Africa Beyond Recovery


Reflections of an Engaged Economist: An Interview with Thandika Mkandawire

Below is a link to an interview that our colleague Kate Meagher conducted with the late Prof. Thandika Mkandawire.  The interview was published under the title “Reflections of an Engaged Economist: An Interview with Thandika Mkandawire,” in Development and Change, vol. 50 no. 2, 2019, pp. 511-541. More…


Je n’aime pas les oraisons funèbres. Elles annoncent, avec brutalité et désespoir, la disparition d’un être cher qui a marqué son temps et laissé une marque. Elles s’évertuent à tracer une histoire, exhumer une contribution remarquable, pour attester de sa clôture, même si l’on clame la continuité. Nonobstant nos efforts, l’oraison funèbre signale la mort ; elle enterre la personne pour n’en laisser qu’une trace et obturer une vie.  More…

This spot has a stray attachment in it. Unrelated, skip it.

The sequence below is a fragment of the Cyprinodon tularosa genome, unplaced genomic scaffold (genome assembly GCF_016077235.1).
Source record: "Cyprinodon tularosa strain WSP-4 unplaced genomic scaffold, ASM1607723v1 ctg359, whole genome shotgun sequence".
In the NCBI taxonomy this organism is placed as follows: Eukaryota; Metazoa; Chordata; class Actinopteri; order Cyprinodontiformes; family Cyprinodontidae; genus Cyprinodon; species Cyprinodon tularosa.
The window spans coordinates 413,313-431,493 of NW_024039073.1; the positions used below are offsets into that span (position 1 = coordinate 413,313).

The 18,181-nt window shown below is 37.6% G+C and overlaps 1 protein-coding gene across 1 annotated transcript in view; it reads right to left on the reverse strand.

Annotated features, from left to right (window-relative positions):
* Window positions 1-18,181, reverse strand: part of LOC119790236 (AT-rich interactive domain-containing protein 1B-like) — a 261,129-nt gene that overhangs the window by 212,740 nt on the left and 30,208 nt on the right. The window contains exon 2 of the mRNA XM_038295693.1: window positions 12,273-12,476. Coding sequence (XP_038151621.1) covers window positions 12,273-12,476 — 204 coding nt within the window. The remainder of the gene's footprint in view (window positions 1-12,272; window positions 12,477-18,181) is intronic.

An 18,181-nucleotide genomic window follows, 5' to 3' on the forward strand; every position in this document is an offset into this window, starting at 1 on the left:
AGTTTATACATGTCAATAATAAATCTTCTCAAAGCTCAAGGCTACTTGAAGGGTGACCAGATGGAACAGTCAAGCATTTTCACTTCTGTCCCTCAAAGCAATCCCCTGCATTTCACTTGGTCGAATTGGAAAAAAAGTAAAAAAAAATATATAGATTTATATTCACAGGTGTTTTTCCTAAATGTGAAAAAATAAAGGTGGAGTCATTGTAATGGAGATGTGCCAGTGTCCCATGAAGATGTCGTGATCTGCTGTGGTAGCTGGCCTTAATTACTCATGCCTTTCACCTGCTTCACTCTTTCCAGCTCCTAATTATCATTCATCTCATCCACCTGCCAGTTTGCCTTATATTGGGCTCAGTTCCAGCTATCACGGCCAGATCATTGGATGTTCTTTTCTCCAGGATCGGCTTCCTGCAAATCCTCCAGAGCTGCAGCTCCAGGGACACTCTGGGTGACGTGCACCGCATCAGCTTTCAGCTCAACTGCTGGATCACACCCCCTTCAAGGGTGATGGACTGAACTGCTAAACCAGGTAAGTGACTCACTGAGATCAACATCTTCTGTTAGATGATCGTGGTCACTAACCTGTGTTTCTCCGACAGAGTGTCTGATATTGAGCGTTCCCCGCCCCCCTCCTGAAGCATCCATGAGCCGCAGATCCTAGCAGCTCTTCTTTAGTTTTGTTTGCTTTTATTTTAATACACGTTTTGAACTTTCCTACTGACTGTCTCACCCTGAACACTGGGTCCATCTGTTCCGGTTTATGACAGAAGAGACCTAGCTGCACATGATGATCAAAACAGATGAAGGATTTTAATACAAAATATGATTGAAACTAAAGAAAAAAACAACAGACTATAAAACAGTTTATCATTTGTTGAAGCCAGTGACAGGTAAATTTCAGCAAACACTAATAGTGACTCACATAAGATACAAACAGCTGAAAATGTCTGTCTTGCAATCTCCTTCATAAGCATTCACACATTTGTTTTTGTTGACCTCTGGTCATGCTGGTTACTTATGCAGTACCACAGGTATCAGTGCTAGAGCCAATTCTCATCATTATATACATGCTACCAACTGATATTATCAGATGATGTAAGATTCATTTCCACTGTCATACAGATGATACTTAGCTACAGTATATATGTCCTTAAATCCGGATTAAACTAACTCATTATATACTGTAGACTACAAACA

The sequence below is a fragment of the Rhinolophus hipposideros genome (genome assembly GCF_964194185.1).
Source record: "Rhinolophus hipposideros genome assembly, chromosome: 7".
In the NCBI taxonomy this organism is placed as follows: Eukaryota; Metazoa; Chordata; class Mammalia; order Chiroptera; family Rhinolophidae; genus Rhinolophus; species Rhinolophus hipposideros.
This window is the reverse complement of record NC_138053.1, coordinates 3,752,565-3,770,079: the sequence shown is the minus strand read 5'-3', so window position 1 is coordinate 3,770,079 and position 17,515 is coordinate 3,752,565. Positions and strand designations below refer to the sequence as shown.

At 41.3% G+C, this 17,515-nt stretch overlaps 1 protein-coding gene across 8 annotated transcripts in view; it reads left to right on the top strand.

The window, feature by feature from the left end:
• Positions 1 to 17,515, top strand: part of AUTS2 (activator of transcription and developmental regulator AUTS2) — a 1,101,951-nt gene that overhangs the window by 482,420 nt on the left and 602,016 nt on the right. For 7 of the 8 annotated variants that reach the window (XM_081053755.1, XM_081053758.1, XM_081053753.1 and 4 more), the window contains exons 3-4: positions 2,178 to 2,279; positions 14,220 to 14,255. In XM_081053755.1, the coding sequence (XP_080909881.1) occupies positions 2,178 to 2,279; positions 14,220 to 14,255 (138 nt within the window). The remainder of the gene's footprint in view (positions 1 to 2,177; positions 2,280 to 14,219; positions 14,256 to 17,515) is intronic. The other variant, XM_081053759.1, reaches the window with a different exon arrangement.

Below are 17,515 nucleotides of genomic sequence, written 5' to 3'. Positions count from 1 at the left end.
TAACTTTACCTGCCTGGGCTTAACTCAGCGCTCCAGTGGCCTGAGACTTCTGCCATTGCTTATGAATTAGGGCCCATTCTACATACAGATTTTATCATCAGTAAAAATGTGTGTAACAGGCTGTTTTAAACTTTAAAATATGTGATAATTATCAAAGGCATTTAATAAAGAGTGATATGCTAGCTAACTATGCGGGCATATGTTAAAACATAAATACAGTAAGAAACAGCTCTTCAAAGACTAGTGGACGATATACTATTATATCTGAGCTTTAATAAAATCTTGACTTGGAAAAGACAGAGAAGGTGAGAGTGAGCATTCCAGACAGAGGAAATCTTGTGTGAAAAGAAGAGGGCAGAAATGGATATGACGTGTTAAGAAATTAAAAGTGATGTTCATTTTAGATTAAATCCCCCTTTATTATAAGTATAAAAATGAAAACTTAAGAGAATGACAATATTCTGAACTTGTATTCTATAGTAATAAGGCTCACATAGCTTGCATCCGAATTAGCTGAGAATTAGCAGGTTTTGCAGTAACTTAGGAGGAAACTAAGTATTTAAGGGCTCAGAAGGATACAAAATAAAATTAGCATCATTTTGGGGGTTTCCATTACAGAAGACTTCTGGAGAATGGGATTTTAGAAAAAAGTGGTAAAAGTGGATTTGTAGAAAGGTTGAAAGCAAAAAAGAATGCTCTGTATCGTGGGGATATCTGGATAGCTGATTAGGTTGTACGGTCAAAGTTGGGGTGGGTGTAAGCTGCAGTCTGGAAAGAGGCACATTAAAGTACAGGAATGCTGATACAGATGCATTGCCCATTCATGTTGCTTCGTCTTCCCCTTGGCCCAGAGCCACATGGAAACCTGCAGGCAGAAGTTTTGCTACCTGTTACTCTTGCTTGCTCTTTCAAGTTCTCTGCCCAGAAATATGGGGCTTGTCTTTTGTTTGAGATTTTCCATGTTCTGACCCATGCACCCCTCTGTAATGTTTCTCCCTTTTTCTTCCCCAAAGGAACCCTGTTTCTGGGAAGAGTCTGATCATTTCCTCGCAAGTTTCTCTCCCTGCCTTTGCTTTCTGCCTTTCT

Thandika Mkandawire the Boss – By Mamadou Diouf

I do not like funeral orations. They announce, with brutality and despair, the disappearance of a loved one who has marked his time and left a mark. They strive to tell a story, to unearth a remarkable contribution, to bear witness to its closure, even if we claim continuity. Notwithstanding our efforts, funeral orations signal death; they bury a person and leave only a trace and seal a life.  More…